NEWS & VIEWS OF PHILLIPS SINCE 1976
Tuesday July 17th 2018

Keep citizen journalism alive!

Donatebutton_narrow

Archives

Minneapolis Tribune (March 9, 1876): Erick Wellson’s murdered remains “skillfully butchered.”

Martin G. Farmer, Cemetery Owner, and Cemetery Sexton, We don’t often associate cemeteries with political movements, but the connection between Minneapolis Pioneers and Soldiers Memorial Cemetery and the anti-slavery movement is undeniable. Farmers Martin and Elizabeth Layman came to Minneapolis in 1853. Like many early Minnesotans, they were born in New York and made their way west in stages—in their case, by way of Peoria County, Illinois. They bought land at what later became the corner of Cedar Avenue and Lake Street in South Minneapolis. The Laymans seem to have gotten into the cemetery business by happenstance when, soon after they arrived, a Baptist pastor asked to bury his infant son, Carlton Cressey (or Cressy), on their land.
The cemetery was founded in 1853 by Martin and Elizabeth Layman who were among the earliest members of the First Baptist Church. The Layman family’s association with the Baptist church may explain why their privately-owned cemetery was never segregated, something that was almost unheard of it the 1850’s and 60’s. They opened Minneapolis Cemetery in 1858 and expanded it to ten acres in 1860. The Laymans, their farm, and the cemetery prospered, and the family built a stately house across from the cemetery gates on Cedar Street. Often known as Layman’s Cemetery, it grew to twenty-seven acres and eventually held around 27,000 remains.

By Sue Hunter Weir

By all accounts Martin Layman, Layman Cemetery’s (now Named Pioneer and Soldier’s Cemetery) original owner, was a mild-mannered and courteous man. He was also highly principled. Those qualities were put to the test in 1876 in his battle with a medical student, E. S. Kelley.

Their fight was over the handling of the remains of Erick Wellson who, after three days of drinking and carousing, was murdered by one of his buddies on February 24, 1876. It was an extraordinarily grisly crime, one in which the horror did not end with this death.

Wellson’s body was placed in the cemetery’s vault where it remained until March 4th. On that day, Kelley went to the cemetery to claim the body; since he did not have any documentation giving him that authority, Layman refused to release it. There was something about the situation that troubled Layman and it appears that his suspicion led him to tell a lie. He wrote that: “I doubted my obligation to deliver it to him… I told him [Kelley] that I was a friend to him [Wellson] and I would bury him myself.”  As generous as that offer was, it’s hard to imagine that Martin Layman, a highly religious man and a pillar of the community, counted a man with Wellson’s reputation and habits among his friends. Most likely Layman told a fib in order to ensure that Wellson’s remains received a respectable burial.

Kelley returned with a certificate from a local undertaker who did have a legitimate claim to the body. Layman recognized the need to have complete information about the condition of the body for the upcoming murder trial and agreed to turn the body over to be examined on condition that it would be returned to him in as close to its original condition as possible.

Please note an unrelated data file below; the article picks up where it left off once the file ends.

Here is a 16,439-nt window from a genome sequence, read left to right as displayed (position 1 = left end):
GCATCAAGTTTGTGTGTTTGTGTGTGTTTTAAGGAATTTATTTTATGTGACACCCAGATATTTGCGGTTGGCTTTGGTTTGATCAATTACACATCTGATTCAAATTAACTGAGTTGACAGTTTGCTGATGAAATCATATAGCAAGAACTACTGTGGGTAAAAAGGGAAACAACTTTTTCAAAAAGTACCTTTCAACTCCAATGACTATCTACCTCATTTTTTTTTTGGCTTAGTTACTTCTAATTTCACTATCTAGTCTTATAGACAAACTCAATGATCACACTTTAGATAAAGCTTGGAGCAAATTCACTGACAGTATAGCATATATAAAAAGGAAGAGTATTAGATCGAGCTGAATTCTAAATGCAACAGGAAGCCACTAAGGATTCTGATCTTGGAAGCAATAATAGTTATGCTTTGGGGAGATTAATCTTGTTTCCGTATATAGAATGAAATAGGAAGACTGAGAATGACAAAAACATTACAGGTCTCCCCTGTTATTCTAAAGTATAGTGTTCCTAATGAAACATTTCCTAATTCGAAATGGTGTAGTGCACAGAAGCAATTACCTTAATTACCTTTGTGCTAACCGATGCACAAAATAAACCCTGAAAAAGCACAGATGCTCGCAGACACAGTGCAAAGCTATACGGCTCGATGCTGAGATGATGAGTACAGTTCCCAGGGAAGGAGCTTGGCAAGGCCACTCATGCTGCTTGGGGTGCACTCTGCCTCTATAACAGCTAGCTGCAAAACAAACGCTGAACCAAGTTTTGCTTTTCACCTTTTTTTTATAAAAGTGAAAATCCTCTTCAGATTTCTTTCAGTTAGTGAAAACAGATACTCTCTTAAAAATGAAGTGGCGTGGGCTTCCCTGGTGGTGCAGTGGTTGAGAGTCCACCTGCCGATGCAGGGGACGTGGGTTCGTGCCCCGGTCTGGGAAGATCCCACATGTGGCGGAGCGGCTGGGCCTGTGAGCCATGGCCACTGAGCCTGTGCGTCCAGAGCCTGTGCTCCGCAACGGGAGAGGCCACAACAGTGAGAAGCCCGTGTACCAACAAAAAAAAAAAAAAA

Eventually some, though not all, of Wellson’s remains were returned to the cemetery. On opening the coffin, Layman was horrified to find Wellson’s organs and tissue but no skeleton in the box. He also found the bodies of two cats. It was, according to Layman, “skillful butchery.”

On March 9th, Layman wrote a letter to the Minneapolis Tribune in which he explained what he believed had happened and when. He described himself, as the Cemetery’s Sexton, “most grossly and maliciously insulted.”

Three days later, Kelley responded to what he referred to as Layman’s “long, uncalled-for vindictive article.”  He wrote:  “I am surprised! Shocked! To think of the outrageous manner in which he has attacked me.” Although he offered no proof, Kelley accused Layman of conspiring with the County Coroner to profit from the sale of bodies to favored physician-clients. Kelley admitted, in a remarkably understated line, that “In boxing the remains we were not so particular, perhaps as we ought to have been…” He claimed that was the case because he had expected to re-open the coffin to replace Wellson’s skeleton and remove the “nuisance” from the coffin, a claim that was denied by the physician who was supervising Kelley’s medical training.

Two days later Layman had his last say on the matter. He wrote a letter containing a blistering personal insult. Kelley had challenged Layman to “arise and explain” the disposition of another man’s remains to which Layman replied “…had you one more idea running in that anatomical strata of your cranium, you would never ask me to ‘arise and explain.’”

The battle between the two men appears to have run out of steam at that point. Mr. Wellson’s body was interred in the cemetery’s paupers’ section. E. S. Kelley did become a physician; he died during the influenza epidemic in 1919 and is buried in Lakewood. Martin Layman died on July 25, 1886 and is buried in Crystal Lake Cemetery.

Share this with your friends:
  • email
  • Print
  • PDF
  • Twitter
  • Facebook
  • Tumblr
  • Digg
  • StumbleUpon
  • del.icio.us
  • Google Bookmarks

Leave a Reply